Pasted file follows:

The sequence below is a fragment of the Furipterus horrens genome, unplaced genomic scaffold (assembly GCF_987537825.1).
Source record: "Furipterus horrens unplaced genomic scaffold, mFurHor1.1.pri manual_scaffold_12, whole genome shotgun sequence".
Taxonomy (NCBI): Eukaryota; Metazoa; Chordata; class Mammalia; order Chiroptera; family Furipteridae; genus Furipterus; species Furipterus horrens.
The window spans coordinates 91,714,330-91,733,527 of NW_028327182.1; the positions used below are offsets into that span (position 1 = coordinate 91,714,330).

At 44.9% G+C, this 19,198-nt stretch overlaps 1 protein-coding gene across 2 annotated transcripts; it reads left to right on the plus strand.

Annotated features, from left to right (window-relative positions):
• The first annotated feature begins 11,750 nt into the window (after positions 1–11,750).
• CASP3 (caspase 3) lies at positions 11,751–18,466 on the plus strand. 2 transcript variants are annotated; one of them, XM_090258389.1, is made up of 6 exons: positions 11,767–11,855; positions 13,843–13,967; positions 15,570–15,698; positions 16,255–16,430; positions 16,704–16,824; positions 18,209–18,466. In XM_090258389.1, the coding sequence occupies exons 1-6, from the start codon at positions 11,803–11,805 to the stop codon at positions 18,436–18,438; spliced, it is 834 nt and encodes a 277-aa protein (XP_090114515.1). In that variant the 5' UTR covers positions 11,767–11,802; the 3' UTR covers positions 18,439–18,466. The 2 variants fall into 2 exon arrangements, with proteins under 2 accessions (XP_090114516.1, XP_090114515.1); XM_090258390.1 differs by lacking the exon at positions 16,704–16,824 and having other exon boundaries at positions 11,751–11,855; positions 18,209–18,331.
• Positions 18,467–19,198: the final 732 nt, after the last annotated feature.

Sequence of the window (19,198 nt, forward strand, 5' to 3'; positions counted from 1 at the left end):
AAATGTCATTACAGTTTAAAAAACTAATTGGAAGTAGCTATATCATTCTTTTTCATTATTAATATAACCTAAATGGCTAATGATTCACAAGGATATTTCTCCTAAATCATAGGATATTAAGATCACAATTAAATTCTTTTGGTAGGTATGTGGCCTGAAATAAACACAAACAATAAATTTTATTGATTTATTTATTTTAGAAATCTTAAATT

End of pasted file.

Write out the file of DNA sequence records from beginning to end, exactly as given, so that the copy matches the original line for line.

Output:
The sequence below is a fragment of the Furipterus horrens genome, unplaced genomic scaffold (assembly GCF_987537825.1).
Source record: "Furipterus horrens unplaced genomic scaffold, mFurHor1.1.pri manual_scaffold_12, whole genome shotgun sequence".
Taxonomy (NCBI): Eukaryota; Metazoa; Chordata; class Mammalia; order Chiroptera; family Furipteridae; genus Furipterus; species Furipterus horrens.
The window spans coordinates 91,714,330-91,733,527 of NW_028327182.1; the positions used below are offsets into that span (position 1 = coordinate 91,714,330).

At 44.9% G+C, this 19,198-nt stretch overlaps 1 protein-coding gene across 2 annotated transcripts; it reads left to right on the plus strand.

Annotated features, from left to right (window-relative positions):
• The first annotated feature begins 11,750 nt into the window (after positions 1–11,750).
• CASP3 (caspase 3) lies at positions 11,751–18,466 on the plus strand. 2 transcript variants are annotated; one of them, XM_090258389.1, is made up of 6 exons: positions 11,767–11,855; positions 13,843–13,967; positions 15,570–15,698; positions 16,255–16,430; positions 16,704–16,824; positions 18,209–18,466. In XM_090258389.1, the coding sequence occupies exons 1-6, from the start codon at positions 11,803–11,805 to the stop codon at positions 18,436–18,438; spliced, it is 834 nt and encodes a 277-aa protein (XP_090114515.1). In that variant the 5' UTR covers positions 11,767–11,802; the 3' UTR covers positions 18,439–18,466. The 2 variants fall into 2 exon arrangements, with proteins under 2 accessions (XP_090114516.1, XP_090114515.1); XM_090258390.1 differs by lacking the exon at positions 16,704–16,824 and having other exon boundaries at positions 11,751–11,855; positions 18,209–18,331.
• Positions 18,467–19,198: the final 732 nt, after the last annotated feature.

Sequence of the window (19,198 nt, forward strand, 5' to 3'; positions counted from 1 at the left end):
AAATGTCATTACAGTTTAAAAAACTAATTGGAAGTAGCTATATCATTCTTTTTCATTATTAATATAACCTAAATGGCTAATGATTCACAAGGATATTTCTCCTAAATCATAGGATATTAAGATCACAATTAAATTCTTTTGGTAGGTATGTGGCCTGAAATAAACACAAACAATAAATTTTATTGATTTATTTATTTTAGAAATCTTAAATT